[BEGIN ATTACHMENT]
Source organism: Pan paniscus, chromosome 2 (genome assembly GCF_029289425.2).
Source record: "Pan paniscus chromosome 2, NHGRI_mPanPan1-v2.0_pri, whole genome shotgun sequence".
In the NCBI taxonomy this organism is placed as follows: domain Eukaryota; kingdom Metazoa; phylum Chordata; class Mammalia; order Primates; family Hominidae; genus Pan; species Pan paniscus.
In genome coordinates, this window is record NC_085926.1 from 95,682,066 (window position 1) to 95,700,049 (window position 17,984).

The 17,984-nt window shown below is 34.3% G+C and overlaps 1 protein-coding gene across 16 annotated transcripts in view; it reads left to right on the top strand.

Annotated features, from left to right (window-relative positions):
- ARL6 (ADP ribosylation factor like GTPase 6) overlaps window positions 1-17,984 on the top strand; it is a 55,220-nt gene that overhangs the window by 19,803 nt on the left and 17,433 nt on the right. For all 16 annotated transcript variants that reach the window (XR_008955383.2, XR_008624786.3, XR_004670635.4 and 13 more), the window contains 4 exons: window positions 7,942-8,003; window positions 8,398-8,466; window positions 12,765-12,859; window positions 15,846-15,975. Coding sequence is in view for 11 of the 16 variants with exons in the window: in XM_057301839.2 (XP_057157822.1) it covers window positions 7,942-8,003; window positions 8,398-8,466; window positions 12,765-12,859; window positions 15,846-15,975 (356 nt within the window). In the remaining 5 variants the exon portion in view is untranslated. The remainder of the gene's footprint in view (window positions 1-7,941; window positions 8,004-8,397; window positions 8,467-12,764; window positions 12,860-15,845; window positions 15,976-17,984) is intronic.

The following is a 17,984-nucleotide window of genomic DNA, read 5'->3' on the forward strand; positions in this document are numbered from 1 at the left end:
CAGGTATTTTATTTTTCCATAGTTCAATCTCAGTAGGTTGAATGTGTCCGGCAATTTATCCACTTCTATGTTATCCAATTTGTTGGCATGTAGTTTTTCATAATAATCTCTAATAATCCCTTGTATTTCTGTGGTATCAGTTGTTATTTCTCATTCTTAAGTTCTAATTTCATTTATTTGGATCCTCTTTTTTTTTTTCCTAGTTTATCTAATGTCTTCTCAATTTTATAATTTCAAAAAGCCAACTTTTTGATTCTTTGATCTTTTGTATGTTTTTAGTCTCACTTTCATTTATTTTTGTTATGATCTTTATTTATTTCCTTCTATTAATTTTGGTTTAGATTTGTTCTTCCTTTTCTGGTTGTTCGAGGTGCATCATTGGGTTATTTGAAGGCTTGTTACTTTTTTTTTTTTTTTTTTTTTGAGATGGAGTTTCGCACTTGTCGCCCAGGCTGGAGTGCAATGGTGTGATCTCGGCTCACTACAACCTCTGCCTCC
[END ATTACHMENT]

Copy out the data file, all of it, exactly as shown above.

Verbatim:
Source organism: Pan paniscus, chromosome 2 (genome assembly GCF_029289425.2).
Source record: "Pan paniscus chromosome 2, NHGRI_mPanPan1-v2.0_pri, whole genome shotgun sequence".
In the NCBI taxonomy this organism is placed as follows: domain Eukaryota; kingdom Metazoa; phylum Chordata; class Mammalia; order Primates; family Hominidae; genus Pan; species Pan paniscus.
In genome coordinates, this window is record NC_085926.1 from 95,682,066 (window position 1) to 95,700,049 (window position 17,984).

The 17,984-nt window shown below is 34.3% G+C and overlaps 1 protein-coding gene across 16 annotated transcripts in view; it reads left to right on the top strand.

Annotated features, from left to right (window-relative positions):
- ARL6 (ADP ribosylation factor like GTPase 6) overlaps window positions 1-17,984 on the top strand; it is a 55,220-nt gene that overhangs the window by 19,803 nt on the left and 17,433 nt on the right. For all 16 annotated transcript variants that reach the window (XR_008955383.2, XR_008624786.3, XR_004670635.4 and 13 more), the window contains 4 exons: window positions 7,942-8,003; window positions 8,398-8,466; window positions 12,765-12,859; window positions 15,846-15,975. Coding sequence is in view for 11 of the 16 variants with exons in the window: in XM_057301839.2 (XP_057157822.1) it covers window positions 7,942-8,003; window positions 8,398-8,466; window positions 12,765-12,859; window positions 15,846-15,975 (356 nt within the window). In the remaining 5 variants the exon portion in view is untranslated. The remainder of the gene's footprint in view (window positions 1-7,941; window positions 8,004-8,397; window positions 8,467-12,764; window positions 12,860-15,845; window positions 15,976-17,984) is intronic.

The following is a 17,984-nucleotide window of genomic DNA, read 5'->3' on the forward strand; positions in this document are numbered from 1 at the left end:
CAGGTATTTTATTTTTCCATAGTTCAATCTCAGTAGGTTGAATGTGTCCGGCAATTTATCCACTTCTATGTTATCCAATTTGTTGGCATGTAGTTTTTCATAATAATCTCTAATAATCCCTTGTATTTCTGTGGTATCAGTTGTTATTTCTCATTCTTAAGTTCTAATTTCATTTATTTGGATCCTCTTTTTTTTTTTCCTAGTTTATCTAATGTCTTCTCAATTTTATAATTTCAAAAAGCCAACTTTTTGATTCTTTGATCTTTTGTATGTTTTTAGTCTCACTTTCATTTATTTTTGTTATGATCTTTATTTATTTCCTTCTATTAATTTTGGTTTAGATTTGTTCTTCCTTTTCTGGTTGTTCGAGGTGCATCATTGGGTTATTTGAAGGCTTGTTACTTTTTTTTTTTTTTTTTTTTTGAGATGGAGTTTCGCACTTGTCGCCCAGGCTGGAGTGCAATGGTGTGATCTCGGCTCACTACAACCTCTGCCTCC